April 26, 1897, near the town of Aquila, in South Texas. A local lawyer, whose name was not reported by the press, was surprised to see a lighted object fly quietly overhead as he was riding from his office to his home, just outside the city limits. His horse was scared and nearly toppled his carriage. The object was large, and “oblong”, and sported a bright light that was observed to be sweeping the ground below the object. When the main light was turned off, a number of smaller lights became visible on the underside of the dark colored, metallic craft, which revealed an elongated, transparent canopy. It continued forward, toward a hill, some seven miles to the south of Aquila. When the witness passed the same way, approximately one hour later, he saw the object rising. It reached the altitude of the cloud ceiling and flew to the northeast at a fantastic speed with periodic flashes of light.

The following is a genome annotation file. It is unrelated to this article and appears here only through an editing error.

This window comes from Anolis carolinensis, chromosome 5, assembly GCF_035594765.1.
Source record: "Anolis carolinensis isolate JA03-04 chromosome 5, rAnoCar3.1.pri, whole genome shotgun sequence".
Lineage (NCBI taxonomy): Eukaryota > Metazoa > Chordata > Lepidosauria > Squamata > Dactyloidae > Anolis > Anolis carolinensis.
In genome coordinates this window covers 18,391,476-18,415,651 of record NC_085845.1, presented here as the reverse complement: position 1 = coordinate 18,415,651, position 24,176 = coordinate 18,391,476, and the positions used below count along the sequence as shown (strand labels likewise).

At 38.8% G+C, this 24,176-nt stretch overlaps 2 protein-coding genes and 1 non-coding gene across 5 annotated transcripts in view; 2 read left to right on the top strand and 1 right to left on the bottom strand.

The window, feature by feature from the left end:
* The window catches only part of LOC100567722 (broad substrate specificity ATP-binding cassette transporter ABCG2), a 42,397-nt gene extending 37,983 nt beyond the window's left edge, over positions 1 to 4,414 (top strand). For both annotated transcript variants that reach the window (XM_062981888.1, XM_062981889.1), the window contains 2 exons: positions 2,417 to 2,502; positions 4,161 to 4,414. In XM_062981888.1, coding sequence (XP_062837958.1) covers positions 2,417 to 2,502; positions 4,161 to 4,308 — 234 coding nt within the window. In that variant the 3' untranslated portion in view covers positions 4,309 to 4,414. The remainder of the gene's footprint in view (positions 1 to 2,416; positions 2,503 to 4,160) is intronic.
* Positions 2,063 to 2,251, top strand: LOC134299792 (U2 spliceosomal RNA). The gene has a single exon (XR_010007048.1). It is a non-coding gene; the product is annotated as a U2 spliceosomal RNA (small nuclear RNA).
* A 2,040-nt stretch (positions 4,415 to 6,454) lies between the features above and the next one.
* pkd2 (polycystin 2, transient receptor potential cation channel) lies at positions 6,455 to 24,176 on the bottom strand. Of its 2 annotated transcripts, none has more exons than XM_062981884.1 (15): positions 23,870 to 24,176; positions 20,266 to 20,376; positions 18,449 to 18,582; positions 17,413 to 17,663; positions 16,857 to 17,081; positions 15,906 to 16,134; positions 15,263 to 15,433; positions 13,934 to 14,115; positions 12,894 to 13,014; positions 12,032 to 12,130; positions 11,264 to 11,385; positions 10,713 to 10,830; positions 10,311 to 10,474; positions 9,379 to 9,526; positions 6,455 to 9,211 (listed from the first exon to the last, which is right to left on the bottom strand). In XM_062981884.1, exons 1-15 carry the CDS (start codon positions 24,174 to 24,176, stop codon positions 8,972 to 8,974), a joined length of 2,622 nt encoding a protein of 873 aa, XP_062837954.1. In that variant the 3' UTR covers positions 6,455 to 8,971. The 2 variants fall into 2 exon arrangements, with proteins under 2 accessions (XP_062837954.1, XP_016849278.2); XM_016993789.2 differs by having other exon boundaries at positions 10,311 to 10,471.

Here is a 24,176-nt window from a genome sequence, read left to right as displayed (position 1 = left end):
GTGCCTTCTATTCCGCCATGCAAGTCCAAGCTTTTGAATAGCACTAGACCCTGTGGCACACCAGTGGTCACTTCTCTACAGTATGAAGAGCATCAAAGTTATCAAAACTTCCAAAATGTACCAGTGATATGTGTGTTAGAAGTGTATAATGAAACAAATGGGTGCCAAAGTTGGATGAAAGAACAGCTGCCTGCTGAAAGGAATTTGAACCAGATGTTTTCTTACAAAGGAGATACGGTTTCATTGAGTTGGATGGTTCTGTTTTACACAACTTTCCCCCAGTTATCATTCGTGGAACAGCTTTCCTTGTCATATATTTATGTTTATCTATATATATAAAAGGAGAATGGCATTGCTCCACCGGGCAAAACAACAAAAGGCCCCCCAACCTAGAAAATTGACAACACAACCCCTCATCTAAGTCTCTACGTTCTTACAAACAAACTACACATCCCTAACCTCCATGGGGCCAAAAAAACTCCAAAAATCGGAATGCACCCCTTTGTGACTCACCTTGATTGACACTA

These accounts, all given by respectable witnesses, separated by several hundred miles, yet all in a direct line with
Aurora, describe a very similar object. It must be remembered that in 1897, distances were much greater than they are today, and news traveled at a much slower rate. It is inconceivable that there could have been any collusion between witnesses, and highly unlikely that people living in towns separated by several hundred miles, could have heard news or read accounts of happenings in other towns within the space of two or three days. This was a time, it must be remembered, when most news traveled by wire, or by railroad, and unless there was a critical need for residents of one region to have news of another, the expense of wiring such news was avoided.